When you imagine retail media’s place in a marketing funnel, do your eyes look toward the bottom? If so, you may miss out on the full-funnel benefits of retail media networks (RMNs). As marketers, we’re already sold on the performance advantages of RMNs: enormous sets of first-party consumer data, precise attribution and analysis, a future beyond third-party cookies.
However, the economic uncertainty of recent years has made some of us focus too closely on sales conversions, neglecting brand-building and nurturing loyalty. Siloing these objectives into separate media channels with competing budgets leaves value on the table and hurts overall results. Fortunately, RMNs have the power to raise brand awareness, nurture customer loyalty and show off our brands’ creativity while closing the sale, because retail media is full-funnel.
It’s true: any media channel can expand brand awareness, and any media channel can deliver product or sales messaging. In one client example, it was discovered that consumers who saw a Streaming TV ad were over 2.5X more likely to purchase the product from a sponsored display or search ad versus those who saw the sponsored display or search ads alone. The highest purchase rate occurred when customers were exposed to all three ad types within the RTM, so the effects of a typically “upper funnel” ad type were clear in driving purchase rate.
In another example, social media platforms are typically thought of as top-of-funnel: they have a wide reach, but not everyone using them is in a purchasing mindset. The rise of social commerce, however, disrupts that notion entirely.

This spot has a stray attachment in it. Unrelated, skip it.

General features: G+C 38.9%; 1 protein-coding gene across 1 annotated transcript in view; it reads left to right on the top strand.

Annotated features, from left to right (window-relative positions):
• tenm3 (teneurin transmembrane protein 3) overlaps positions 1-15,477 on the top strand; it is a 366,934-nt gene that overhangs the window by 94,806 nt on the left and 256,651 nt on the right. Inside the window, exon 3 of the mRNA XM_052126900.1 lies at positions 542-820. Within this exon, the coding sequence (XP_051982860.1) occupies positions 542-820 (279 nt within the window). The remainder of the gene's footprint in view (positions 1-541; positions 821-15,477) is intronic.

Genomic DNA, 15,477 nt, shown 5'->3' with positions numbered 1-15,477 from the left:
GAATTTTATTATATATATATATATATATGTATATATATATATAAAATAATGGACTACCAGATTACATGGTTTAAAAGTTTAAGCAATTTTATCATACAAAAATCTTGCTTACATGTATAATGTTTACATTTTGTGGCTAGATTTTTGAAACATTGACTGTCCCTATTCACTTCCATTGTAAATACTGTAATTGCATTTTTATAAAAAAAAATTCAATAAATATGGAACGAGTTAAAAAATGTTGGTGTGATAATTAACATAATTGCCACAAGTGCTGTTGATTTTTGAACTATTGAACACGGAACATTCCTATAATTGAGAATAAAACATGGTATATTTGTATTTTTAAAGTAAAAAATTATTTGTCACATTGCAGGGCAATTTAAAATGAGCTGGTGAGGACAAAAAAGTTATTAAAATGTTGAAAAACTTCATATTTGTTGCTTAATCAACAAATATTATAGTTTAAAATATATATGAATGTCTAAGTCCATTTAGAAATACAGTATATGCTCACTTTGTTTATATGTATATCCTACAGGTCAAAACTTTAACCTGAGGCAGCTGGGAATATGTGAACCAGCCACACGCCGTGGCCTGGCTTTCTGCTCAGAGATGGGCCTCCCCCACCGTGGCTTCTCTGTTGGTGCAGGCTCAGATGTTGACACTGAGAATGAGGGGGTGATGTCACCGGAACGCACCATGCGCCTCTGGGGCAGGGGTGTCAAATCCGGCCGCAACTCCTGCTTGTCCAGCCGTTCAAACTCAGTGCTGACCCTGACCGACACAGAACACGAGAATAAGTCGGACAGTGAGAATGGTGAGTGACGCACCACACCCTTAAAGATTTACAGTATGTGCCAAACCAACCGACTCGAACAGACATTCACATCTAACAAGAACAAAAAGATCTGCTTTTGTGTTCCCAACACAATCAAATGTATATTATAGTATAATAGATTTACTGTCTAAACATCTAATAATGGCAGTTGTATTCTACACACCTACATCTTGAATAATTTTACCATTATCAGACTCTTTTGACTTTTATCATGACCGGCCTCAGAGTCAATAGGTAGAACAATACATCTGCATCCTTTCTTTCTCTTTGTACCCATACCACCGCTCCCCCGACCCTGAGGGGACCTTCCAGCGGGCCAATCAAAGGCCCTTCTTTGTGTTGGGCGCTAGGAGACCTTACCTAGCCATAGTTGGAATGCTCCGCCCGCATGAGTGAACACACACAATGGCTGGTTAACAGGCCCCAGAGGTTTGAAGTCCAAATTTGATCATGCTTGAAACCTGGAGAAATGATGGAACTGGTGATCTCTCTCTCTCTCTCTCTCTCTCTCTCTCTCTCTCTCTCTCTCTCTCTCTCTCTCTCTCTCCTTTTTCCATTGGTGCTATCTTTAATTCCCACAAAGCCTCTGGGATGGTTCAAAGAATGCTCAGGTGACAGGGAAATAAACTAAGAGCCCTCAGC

TikTok is, so far, the Bright Shiny Object of social commerce, having recently launched TikTok Shop and partnered with Google to sell search ad inventory. Other platforms, like Instagram, Pinterest and even Reddit have been building out their commerce capabilities so users can discover cultural trends and purchase them immediately.
As social adopts commerce, commerce adopts social – Amazon, for example, increased its ad spend on TikTok by 30% in the first half of this year. Amazon relies on TikTok’s trendsetting power (“TikTok Made Me Buy It”), and TikTok relies on Amazon’s clutch on the American market. They’re a perfect example of the marriage between awareness and purchase found in retail media.
So what does that mean for the rest of us? In our commerce strategies, we can employ tactics to capture, educate and encourage our audience at all stages of buying. For example, when setting up an RMN search strategy, mix general search terms like “pet food” with slightly narrower terms like “best raw pet food for dogs” – allowing new consumers to discover the brand while you deliver product messaging and deals like “Stella and Chewy’s sale” to shoppers who know about it but aren’t sold yet. Diversify your approach so you don’t wear out your audience with ad fatigue. And continue to invest in upper funnel tactics to unlock incrementality.
You’re advertising your brand on a few RMNs, you’re gathering loads of delicious first-party data…now what? That data is only helpful if it’s analyzed and used properly to optimize your approach going forward. Learn about your consumer base to create more personalized messaging for each segment of your audience, which will, in turn, attract new consumers of the same ilk.